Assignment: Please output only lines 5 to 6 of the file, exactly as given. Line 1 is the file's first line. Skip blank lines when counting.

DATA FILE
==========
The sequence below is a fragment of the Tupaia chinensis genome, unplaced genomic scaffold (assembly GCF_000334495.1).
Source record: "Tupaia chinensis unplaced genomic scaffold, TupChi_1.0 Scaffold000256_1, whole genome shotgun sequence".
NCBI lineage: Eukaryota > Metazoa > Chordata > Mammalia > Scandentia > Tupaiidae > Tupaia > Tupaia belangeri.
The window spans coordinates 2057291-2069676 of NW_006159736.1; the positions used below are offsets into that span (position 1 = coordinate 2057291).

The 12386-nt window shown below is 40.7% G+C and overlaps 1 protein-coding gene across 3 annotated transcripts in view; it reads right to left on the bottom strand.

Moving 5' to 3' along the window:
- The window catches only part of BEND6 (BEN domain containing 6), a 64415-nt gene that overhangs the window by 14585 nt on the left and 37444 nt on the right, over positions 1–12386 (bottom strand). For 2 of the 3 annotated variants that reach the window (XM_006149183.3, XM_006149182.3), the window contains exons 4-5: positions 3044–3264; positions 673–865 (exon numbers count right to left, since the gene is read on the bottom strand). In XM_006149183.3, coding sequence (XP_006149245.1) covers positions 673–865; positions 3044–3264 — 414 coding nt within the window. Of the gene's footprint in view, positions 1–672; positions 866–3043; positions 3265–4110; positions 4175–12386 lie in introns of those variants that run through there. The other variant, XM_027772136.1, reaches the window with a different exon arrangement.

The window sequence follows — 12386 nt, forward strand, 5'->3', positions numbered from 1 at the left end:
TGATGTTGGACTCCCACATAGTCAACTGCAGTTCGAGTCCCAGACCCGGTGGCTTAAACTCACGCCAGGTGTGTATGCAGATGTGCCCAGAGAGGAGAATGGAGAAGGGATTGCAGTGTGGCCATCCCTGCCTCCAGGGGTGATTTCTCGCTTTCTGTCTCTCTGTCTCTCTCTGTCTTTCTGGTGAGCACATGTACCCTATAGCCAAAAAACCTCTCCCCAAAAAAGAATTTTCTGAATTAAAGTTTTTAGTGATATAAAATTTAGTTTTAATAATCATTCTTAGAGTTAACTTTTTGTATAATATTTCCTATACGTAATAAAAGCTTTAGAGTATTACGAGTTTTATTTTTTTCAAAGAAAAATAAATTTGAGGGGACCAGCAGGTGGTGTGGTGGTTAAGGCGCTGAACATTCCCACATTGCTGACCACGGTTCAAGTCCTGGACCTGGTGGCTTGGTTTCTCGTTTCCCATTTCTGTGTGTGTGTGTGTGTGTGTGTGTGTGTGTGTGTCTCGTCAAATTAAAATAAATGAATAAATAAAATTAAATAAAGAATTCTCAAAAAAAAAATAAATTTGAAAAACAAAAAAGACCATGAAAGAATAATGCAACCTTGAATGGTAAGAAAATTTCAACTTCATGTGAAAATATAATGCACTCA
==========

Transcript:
The 12386-nt window shown below is 40.7% G+C and overlaps 1 protein-coding gene across 3 annotated transcripts in view; it reads right to left on the bottom strand.

Moving 5' to 3' along the window: